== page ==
Protesters of Israeli musicians are singing wrong tune

by Sarit Arbell

(JTA) — On a fall evening in 2014, more than 70,000 people gathered in New York’s Central Park for the U.N.-sponsored Global Citizen Festival. Another 3.6 million watched on national television as Alicia Keys, Israeli musician Idan Raichel and Palestinian artist Ali Amr sang “We Are Here” and called for peace and reconciliation between Israelis and Palestinians.

The act showcased Raichel’s musical collaborations with various world artists, which helped him win MTV’s 2014 Role Model Award. At other times, however, human rights activists have protested Raichel’s performances, calling him “a self-proclaimed propagandist for the Israeli government.”

Disturbingly, such protests seem to be common these days. Palestinian sympathizers take their fight against Israel to concert and dance halls across the world in an effort to disrupt Israeli artists at work. While high demand for tickets has not soured, it is clear that performing Israeli artists are under attack.

Israeli artists in all areas represent the most liberal sounds in Israeli society, advocating for peace, understanding and bridging the divides between torn peoples. Raichel and many of his fellow Israeli artists work closely with their Palestinian and Arab-Israeli counterparts. Achinoam Nini, best known as Noa, is a well-known peace advocate who has performed with Arab-Israeli singer Mira Awad. Israeli superstar singer David Broza has been singing about peace and collaborating with Palestinian musicians since 1977. His recent “East Jerusalem West Jerusalem” album was recorded in Sabreen, a Palestinian recording studio in eastern Jerusalem, and featured Israeli, Palestinian and American musicians.

The Israeli dance companies Batsheva and Vertigo work with Arab dancers and dance groups and are influenced by Arab dance and music. Batsheva runs programs that reach Jewish, Christian and Muslim youngsters. Still, the two companies faced protesters during recent U.S. tours.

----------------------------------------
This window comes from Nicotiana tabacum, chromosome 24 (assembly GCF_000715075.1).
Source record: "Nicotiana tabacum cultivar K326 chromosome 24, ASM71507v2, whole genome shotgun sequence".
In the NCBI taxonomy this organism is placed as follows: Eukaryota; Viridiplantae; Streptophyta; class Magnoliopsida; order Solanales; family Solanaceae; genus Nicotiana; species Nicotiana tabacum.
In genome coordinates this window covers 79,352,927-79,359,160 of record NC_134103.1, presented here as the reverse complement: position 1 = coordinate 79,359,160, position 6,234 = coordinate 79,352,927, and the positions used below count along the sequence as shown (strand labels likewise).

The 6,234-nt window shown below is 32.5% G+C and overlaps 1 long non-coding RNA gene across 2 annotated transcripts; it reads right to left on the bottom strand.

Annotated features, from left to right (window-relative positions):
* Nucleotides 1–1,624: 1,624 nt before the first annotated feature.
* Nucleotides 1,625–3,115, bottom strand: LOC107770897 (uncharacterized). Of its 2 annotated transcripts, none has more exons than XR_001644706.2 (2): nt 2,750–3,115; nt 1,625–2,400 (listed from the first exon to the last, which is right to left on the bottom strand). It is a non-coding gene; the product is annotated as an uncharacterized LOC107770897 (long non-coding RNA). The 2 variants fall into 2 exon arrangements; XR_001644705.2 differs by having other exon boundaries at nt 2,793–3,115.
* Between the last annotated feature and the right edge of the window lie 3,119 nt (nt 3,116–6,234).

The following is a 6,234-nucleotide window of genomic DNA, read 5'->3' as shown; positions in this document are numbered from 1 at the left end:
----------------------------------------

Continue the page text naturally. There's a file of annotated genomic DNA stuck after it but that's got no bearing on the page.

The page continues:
Arab tunes and movements are evident in much of the work of Israeli musicians and dancers. And Israeli movies and plays often give voice to multiple narratives, both Israeli and Palestinians, forcing us to see the other in a new way.

Art comes from the heart, touches the heart and plays a critical role in improving our communication and bringing people closer together. It allows us to see perspectives that we might otherwise resist and can influence our thinking.

Those who protest Israeli artists are choosing the wrong targets. They are demonstrating against the very voices within Israeli society that reach out to the Palestinian people and call for others to do so as well. They are protesting against those who represent what unites people from both sides of the divide.

These folks are singing the wrong tune.

Sarit Arbell, the former cultural attache at Israel’s Washington embassy, is founder of Israel on Stage, a nonprofit that showcases Israeli artists.